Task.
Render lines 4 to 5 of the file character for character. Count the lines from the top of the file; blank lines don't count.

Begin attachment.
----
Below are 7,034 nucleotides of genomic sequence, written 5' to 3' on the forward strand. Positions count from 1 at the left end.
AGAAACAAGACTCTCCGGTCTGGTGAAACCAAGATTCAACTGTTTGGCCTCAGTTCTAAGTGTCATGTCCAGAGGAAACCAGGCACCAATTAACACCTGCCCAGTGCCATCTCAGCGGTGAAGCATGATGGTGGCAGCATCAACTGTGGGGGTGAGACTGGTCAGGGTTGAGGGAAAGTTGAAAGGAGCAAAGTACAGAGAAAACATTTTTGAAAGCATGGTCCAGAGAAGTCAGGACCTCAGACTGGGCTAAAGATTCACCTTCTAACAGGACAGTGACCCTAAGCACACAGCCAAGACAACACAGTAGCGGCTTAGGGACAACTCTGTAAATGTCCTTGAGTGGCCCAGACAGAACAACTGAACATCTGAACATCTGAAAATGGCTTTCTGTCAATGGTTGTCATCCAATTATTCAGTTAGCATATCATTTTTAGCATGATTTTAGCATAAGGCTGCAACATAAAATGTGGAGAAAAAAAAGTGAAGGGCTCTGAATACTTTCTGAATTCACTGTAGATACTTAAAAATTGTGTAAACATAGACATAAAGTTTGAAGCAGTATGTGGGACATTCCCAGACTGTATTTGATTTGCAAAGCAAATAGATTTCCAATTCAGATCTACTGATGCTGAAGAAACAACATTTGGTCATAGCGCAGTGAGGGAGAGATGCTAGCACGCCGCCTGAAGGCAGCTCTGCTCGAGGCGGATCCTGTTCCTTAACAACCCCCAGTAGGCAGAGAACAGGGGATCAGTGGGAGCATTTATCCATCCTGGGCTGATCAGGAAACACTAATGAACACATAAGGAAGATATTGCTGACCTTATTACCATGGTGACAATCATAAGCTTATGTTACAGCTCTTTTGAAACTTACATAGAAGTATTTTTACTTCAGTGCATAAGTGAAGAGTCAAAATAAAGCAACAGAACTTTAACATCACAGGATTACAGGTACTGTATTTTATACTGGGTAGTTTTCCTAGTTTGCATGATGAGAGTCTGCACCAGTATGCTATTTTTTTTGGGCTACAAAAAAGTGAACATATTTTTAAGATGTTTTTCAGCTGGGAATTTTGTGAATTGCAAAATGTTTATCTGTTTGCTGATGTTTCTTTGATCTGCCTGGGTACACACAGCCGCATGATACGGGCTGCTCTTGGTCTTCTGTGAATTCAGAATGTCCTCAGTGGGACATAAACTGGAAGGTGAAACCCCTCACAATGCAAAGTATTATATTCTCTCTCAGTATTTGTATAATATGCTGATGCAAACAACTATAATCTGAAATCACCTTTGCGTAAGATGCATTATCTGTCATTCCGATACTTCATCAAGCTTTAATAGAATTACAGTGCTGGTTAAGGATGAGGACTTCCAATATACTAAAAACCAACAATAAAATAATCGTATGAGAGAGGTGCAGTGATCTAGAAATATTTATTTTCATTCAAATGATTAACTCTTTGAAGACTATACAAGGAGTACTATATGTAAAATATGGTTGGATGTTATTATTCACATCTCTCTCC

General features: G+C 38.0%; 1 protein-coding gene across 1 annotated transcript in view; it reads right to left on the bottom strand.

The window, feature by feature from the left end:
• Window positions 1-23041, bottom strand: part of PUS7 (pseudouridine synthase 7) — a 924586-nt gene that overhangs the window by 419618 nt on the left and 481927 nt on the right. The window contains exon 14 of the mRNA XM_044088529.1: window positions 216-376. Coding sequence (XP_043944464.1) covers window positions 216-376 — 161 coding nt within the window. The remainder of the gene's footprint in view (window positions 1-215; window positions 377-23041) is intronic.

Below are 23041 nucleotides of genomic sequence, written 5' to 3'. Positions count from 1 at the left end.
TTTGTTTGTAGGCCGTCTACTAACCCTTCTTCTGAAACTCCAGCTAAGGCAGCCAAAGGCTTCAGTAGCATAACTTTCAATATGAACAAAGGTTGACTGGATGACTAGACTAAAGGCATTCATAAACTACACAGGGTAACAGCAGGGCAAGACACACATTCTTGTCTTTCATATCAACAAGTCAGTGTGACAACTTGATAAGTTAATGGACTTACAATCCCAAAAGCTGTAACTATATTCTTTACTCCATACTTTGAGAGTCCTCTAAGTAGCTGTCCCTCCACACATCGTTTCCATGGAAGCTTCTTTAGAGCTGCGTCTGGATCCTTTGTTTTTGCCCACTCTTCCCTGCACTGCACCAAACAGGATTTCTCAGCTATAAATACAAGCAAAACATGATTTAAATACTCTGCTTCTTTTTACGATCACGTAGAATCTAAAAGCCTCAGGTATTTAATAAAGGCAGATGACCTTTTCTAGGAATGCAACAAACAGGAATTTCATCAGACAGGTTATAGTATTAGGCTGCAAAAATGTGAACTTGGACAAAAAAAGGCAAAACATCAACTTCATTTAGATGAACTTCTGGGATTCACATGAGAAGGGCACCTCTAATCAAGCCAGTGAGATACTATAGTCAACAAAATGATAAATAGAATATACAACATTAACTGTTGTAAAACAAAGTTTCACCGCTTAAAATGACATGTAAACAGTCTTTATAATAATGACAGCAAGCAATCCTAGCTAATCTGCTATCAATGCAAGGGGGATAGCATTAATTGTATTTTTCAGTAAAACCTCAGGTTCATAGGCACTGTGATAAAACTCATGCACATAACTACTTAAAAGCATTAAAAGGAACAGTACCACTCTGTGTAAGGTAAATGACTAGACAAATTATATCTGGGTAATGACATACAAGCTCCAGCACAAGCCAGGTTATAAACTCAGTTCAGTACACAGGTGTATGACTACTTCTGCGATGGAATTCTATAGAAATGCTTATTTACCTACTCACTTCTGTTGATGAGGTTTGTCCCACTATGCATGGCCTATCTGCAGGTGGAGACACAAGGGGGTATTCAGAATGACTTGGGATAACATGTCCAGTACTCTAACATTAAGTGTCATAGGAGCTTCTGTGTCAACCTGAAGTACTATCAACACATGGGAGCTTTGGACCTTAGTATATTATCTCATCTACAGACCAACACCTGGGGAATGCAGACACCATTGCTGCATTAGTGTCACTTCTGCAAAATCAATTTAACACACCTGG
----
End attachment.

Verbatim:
The window, feature by feature from the left end:
• Window positions 1-23041, bottom strand: part of PUS7 (pseudouridine synthase 7) — a 924586-nt gene that overhangs the window by 419618 nt on the left and 481927 nt on the right. The window contains exon 14 of the mRNA XM_044088529.1: window positions 216-376. Coding sequence (XP_043944464.1) covers window positions 216-376 — 161 coding nt within the window. The remainder of the gene's footprint in view (window positions 1-215; window positions 377-23041) is intronic.